Doerr and Pixley owned several strip clubs. They were
arrested on suspicion of running a prostitution ring.
At trial, the prosecution attempted to introduce a
statement made by Doerr to his brother and a statement made by Pixley to a
Generally, statements made out of court are not
admissible on the grounds they are hearsay.
The prosecution argued that these met the FRE
801(d)(2)(E) exception because they were statements made by a
co-conspirator during the course of and in furtherance of the conspiracy.
Doerr argued that the statements were inadmissible
because they were not made in furtherance of the conspiracy, so they
didn't qualify for the exception.
The Trial Judge allowed the statements to be admitted into
The Trial Court found Doerr guilty of running a
prostitution ring. He appealed.
The Appellate Court reversed the Trial Judge's decision to
admit the evidence.
The Appellate Court found that the term "in
furtherance of" should be read to mean, "information flow
between conspirators intended to help each perform its role."
In this case, both statements were just idle chatter to
people not related to the conspiracy.
The prosecution argued that the customer had expressed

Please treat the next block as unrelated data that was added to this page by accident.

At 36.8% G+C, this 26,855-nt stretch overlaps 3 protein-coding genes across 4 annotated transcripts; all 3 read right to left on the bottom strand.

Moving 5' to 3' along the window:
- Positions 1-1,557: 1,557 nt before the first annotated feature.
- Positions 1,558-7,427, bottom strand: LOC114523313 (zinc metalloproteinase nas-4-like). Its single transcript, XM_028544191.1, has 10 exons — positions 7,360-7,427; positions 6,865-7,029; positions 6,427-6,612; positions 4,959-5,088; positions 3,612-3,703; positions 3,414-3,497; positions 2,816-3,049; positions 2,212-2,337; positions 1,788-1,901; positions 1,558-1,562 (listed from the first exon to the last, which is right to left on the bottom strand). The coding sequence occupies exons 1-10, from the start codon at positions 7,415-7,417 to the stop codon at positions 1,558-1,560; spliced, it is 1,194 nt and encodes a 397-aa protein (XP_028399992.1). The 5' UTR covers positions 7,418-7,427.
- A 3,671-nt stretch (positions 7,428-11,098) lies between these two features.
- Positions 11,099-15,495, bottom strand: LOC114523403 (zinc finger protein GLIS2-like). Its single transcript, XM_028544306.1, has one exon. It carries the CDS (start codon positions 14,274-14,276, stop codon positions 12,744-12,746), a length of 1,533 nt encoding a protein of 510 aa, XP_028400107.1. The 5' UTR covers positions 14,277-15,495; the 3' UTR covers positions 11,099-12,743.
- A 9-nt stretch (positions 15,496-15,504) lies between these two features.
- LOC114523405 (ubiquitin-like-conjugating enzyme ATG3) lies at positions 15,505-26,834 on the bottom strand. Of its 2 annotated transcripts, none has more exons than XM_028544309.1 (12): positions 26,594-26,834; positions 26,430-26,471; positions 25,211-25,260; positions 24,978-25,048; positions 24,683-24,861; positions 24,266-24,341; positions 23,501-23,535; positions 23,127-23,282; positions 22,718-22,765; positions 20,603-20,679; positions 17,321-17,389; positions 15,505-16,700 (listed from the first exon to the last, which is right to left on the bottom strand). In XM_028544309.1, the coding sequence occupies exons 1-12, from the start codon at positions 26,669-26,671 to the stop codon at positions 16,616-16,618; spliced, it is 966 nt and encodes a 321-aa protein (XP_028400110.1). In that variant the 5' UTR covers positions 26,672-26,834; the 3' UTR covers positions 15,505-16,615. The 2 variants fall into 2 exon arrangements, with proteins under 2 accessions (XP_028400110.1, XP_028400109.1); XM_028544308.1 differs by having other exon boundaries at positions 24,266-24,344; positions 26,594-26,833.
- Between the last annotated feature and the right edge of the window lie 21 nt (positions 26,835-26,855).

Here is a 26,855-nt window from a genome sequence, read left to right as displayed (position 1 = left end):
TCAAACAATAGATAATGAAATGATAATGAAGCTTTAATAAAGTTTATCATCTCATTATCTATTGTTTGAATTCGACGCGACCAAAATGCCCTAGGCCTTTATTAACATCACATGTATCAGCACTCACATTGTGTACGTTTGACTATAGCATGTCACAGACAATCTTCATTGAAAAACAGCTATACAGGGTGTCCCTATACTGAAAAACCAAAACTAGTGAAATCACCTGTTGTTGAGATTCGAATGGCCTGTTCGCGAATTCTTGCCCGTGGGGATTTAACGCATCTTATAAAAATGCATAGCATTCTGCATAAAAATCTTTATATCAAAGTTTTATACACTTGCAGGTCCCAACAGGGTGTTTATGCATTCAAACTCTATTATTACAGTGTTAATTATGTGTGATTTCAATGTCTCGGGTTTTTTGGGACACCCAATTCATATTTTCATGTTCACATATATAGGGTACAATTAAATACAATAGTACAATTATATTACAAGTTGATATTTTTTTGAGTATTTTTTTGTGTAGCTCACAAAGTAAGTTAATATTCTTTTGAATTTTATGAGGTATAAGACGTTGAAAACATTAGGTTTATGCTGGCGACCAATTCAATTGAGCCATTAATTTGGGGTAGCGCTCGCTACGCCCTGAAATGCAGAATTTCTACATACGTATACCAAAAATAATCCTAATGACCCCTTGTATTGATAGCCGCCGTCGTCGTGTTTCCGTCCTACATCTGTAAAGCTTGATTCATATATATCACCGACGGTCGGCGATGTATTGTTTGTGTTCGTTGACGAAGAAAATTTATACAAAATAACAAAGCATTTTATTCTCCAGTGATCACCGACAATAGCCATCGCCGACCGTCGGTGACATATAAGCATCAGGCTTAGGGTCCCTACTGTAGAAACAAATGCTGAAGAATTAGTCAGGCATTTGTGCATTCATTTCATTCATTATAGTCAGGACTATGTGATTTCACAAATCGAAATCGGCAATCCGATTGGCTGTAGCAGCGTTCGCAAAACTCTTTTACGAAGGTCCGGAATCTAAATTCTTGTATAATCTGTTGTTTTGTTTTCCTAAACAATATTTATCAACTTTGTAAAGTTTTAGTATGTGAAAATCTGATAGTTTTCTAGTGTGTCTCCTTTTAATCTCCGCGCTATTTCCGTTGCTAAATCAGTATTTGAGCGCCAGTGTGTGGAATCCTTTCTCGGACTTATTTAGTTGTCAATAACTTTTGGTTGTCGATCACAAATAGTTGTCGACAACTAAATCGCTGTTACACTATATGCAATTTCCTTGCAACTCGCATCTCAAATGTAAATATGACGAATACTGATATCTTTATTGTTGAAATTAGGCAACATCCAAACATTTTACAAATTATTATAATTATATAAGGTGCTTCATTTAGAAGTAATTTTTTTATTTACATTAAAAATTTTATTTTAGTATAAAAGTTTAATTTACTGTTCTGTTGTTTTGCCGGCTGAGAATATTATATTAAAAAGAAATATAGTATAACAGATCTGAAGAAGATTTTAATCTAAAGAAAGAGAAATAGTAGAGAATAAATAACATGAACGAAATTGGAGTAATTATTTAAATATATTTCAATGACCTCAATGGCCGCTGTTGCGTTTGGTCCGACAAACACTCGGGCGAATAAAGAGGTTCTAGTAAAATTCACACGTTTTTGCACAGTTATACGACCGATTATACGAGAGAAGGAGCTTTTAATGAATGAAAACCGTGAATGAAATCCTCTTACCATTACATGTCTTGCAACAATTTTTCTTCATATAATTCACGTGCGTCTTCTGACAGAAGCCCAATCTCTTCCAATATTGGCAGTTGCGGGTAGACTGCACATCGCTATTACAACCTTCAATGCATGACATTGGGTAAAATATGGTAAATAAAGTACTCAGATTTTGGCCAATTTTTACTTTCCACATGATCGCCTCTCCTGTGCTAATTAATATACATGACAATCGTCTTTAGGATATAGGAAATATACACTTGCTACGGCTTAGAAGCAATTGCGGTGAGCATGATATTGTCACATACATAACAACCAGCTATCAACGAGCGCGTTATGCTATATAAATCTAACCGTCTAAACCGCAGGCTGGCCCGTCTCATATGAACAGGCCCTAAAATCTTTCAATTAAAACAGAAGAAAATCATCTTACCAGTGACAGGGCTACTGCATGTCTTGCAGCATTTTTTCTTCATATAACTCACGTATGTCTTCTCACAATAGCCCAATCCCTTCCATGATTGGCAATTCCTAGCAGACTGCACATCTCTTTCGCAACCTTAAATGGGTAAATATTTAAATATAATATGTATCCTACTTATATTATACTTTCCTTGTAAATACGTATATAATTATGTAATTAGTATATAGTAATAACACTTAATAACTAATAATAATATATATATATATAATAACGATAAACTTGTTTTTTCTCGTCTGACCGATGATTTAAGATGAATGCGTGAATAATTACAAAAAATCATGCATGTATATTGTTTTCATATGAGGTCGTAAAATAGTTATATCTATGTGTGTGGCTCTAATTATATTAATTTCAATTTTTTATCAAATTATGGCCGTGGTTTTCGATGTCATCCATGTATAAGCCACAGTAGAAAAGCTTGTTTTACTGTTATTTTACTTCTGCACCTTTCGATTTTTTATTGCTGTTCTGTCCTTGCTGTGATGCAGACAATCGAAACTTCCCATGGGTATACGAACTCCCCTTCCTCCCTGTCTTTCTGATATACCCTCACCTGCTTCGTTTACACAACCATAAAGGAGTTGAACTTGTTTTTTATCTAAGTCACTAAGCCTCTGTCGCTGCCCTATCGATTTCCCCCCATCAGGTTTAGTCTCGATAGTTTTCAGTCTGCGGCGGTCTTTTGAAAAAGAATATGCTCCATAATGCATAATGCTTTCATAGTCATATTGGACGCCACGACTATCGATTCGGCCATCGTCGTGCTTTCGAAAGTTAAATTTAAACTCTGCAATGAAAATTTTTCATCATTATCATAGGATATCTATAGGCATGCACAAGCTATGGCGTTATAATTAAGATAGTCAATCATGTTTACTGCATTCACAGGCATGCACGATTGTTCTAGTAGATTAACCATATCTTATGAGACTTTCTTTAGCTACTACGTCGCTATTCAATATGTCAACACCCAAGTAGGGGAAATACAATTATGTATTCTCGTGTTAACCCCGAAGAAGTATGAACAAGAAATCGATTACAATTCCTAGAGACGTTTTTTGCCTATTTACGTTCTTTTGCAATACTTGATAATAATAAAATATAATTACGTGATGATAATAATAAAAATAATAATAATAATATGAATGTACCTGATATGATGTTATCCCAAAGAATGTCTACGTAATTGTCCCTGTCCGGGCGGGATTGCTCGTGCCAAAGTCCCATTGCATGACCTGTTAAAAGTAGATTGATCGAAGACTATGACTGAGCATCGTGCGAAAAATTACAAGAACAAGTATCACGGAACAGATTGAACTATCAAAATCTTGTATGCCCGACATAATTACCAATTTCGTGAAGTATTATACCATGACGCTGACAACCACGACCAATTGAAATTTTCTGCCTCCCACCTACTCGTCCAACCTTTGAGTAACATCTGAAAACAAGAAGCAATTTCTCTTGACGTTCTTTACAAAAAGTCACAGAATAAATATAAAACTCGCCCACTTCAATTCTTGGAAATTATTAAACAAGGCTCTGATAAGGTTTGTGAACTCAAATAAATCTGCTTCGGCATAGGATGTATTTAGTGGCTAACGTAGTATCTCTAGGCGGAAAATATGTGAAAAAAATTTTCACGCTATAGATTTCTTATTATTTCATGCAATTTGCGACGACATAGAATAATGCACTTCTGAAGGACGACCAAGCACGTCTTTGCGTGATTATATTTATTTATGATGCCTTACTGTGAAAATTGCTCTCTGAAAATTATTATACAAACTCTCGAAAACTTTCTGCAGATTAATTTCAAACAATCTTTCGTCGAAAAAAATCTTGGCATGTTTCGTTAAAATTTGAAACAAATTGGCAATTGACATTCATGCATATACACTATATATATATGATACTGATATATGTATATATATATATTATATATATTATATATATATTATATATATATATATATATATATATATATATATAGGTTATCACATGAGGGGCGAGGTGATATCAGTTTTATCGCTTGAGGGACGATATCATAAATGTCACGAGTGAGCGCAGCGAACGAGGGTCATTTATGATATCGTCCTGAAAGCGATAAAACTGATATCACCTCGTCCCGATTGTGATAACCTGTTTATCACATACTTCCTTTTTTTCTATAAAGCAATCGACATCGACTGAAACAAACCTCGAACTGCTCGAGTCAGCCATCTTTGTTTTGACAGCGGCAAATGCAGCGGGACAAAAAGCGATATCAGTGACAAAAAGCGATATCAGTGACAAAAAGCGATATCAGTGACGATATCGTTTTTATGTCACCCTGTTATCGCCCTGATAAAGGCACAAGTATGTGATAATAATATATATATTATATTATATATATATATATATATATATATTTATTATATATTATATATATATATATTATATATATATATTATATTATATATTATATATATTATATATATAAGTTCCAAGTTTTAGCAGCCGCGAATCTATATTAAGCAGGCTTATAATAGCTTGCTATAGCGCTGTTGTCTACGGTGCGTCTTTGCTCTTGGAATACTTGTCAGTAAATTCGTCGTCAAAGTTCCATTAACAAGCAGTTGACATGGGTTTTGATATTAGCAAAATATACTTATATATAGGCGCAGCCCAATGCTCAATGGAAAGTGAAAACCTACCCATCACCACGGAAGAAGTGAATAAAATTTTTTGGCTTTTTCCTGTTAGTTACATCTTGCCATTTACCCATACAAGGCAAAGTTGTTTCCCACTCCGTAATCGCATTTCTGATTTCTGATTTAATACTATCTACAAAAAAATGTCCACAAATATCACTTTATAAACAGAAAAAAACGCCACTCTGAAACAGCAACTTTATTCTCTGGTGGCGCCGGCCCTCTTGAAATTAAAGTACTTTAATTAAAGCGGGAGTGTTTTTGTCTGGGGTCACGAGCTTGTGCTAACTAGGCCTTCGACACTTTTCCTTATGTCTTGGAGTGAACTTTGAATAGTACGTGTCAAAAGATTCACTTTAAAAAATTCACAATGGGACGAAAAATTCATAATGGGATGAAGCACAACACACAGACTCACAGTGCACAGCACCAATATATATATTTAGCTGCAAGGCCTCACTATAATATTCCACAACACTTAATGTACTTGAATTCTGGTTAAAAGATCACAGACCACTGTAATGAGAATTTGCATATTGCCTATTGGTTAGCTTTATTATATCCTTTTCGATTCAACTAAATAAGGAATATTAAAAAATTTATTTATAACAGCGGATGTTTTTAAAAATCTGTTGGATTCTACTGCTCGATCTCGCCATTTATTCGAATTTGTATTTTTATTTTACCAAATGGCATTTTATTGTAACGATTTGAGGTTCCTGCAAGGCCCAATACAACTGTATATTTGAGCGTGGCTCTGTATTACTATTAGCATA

interest in investing in the strip club, and the brother sometimes
worked as a doorman at the strip club. However the Appellate Court
didn't find that persuasive.
The Appellate Court found that since the statements were
not made "in the furtherance of" the conspiracy, they did not
meet the FRE 801 (d)(2)(E) exception and were therefore not
admissible since they were hearsay.
"In furtherance" means that the statement was
made for purposes of:
To keep co-conspirators advised
Attempt to conceal the conspiracy.
However, narratives and idle chatter are not made in
furtherance of a conspiracy.
Btw, a conspiracy is not only a criminal offense, but it
also a civil claim. Evidence can be admissible in a civil case if it
was made in the furtherance of a conspiracy, even if it is a civil
claim, not just a criminal prosecution.
The bad news for Doerr was that the Appellate Court found
that the admission was harmless error and upheld the convictions.
Btw, even if the statements were not admissible against
the co-conspirators, the statements are always admissible against the
person making the statements because those are admissions.